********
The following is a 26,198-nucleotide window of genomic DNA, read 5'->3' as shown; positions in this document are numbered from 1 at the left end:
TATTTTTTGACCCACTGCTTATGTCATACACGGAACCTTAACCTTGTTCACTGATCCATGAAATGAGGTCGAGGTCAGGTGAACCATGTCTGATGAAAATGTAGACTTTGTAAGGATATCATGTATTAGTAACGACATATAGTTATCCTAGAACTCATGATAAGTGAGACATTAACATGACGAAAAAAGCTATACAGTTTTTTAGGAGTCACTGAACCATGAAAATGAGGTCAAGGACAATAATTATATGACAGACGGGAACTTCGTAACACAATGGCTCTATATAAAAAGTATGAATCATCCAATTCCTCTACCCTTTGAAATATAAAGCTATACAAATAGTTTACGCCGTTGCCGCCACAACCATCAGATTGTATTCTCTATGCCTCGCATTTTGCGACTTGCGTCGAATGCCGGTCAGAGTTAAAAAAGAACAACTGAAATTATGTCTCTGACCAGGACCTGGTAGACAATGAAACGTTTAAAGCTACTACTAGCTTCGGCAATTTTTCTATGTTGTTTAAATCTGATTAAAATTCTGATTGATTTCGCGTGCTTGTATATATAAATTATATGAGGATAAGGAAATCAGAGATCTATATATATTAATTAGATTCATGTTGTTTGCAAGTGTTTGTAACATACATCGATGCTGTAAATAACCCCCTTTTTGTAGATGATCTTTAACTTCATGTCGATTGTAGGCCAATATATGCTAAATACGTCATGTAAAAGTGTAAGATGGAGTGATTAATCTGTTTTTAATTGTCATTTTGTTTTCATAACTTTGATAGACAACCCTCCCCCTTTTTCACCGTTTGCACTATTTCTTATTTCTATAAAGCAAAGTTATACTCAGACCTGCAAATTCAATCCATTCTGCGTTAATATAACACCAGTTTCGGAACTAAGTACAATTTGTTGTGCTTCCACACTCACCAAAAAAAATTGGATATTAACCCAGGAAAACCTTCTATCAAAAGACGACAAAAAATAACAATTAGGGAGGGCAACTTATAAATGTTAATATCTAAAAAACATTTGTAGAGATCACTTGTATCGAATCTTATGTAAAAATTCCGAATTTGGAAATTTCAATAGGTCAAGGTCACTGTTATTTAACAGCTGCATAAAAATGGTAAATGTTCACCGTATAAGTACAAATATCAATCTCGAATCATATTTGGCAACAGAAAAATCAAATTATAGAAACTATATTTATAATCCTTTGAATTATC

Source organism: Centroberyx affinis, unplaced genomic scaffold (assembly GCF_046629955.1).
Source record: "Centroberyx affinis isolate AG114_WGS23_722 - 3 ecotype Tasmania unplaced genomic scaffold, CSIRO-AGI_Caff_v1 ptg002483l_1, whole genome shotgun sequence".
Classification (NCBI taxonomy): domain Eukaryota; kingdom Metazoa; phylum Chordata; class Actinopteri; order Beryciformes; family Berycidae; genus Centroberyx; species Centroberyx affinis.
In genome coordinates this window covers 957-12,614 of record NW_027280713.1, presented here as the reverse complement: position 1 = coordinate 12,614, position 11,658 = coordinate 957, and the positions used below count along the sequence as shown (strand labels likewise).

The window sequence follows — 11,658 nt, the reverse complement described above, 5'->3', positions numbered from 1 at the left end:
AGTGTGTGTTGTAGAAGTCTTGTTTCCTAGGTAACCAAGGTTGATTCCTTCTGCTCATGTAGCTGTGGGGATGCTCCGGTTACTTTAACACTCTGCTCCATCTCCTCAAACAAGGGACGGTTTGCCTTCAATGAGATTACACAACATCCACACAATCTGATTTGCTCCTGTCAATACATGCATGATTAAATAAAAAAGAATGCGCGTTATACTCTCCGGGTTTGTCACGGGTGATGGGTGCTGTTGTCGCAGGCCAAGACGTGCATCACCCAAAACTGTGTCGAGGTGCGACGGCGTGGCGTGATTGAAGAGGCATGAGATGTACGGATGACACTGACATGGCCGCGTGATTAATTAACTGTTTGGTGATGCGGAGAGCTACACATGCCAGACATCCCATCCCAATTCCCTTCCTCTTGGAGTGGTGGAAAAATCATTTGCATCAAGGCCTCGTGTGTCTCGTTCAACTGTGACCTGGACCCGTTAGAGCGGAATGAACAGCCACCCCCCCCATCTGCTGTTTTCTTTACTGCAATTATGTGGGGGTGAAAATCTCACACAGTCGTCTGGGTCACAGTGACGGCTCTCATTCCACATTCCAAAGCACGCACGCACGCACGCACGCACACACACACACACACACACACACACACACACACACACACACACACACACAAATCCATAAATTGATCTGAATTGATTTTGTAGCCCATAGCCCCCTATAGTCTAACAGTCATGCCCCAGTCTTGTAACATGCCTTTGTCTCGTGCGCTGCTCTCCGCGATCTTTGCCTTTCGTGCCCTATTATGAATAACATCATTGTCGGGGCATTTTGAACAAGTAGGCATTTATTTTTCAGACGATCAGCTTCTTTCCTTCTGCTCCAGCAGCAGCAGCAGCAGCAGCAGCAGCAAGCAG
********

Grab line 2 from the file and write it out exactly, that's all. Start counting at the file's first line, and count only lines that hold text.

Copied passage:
TATTTTTTGACCCACTGCTTATGTCATACACGGAACCTTAACCTTGTTCACTGATCCATGAAATGAGGTCGAGGTCAGGTGAACCATGTCTGATGAAAATGTAGACTTTGTAAGGATATCATGTATTAGTAACGACATATAGTTATCCTAGAACTCATGATAAGTGAGACATTAACATGACGAAAAAAGCTATACAGTTTTTTAGGAGTCACTGAACCATGAAAATGAGGTCAAGGACAATAATTATATGACAGACGGGAACTTCGTAACACAATGGCTCTATATAAAAAGTATGAATCATCCAATTCCTCTACCCTTTGAAATATAAAGCTATACAAATAGTTTACGCCGTTGCCGCCACAACCATCAGATTGTATTCTCTATGCCTCGCATTTTGCGACTTGCGTCGAATGCCGGTCAGAGTTAAAAAAGAACAACTGAAATTATGTCTCTGACCAGGACCTGGTAGACAATGAAACGTTTAAAGCTACTACTAGCTTCGGCAATTTTTCTATGTTGTTTAAATCTGATTAAAATTCTGATTGATTTCGCGTGCTTGTATATATAAATTATATGAGGATAAGGAAATCAGAGATCTATATATATTAATTAGATTCATGTTGTTTGCAAGTGTTTGTAACATACATCGATGCTGTAAATAACCCCCTTTTTGTAGATGATCTTTAACTTCATGTCGATTGTAGGCCAATATATGCTAAATACGTCATGTAAAAGTGTAAGATGGAGTGATTAATCTGTTTTTAATTGTCATTTTGTTTTCATAACTTTGATAGACAACCCTCCCCCTTTTTCACCGTTTGCACTATTTCTTATTTCTATAAAGCAAAGTTATACTCAGACCTGCAAATTCAATCCATTCTGCGTTAATATAACACCAGTTTCGGAACTAAGTACAATTTGTTGTGCTTCCACACTCACCAAAAAAAATTGGATATTAACCCAGGAAAACCTTCTATCAAAAGACGACAAAAAATAACAATTAGGGAGGGCAACTTATAAATGTTAATATCTAAAAAACATTTGTAGAGATCACTTGTATCGAATCTTATGTAAAAATTCCGAATTTGGAAATTTCAATAGGTCAAGGTCACTGTTATTTAACAGCTGCATAAAAATGGTAAATGTTCACCGTATAAGTACAAATATCAATCTCGAATCATATTTGGCAACAGAAAAATCAAATTATAGAAACTATATTTATAATCCTTTGAATTATC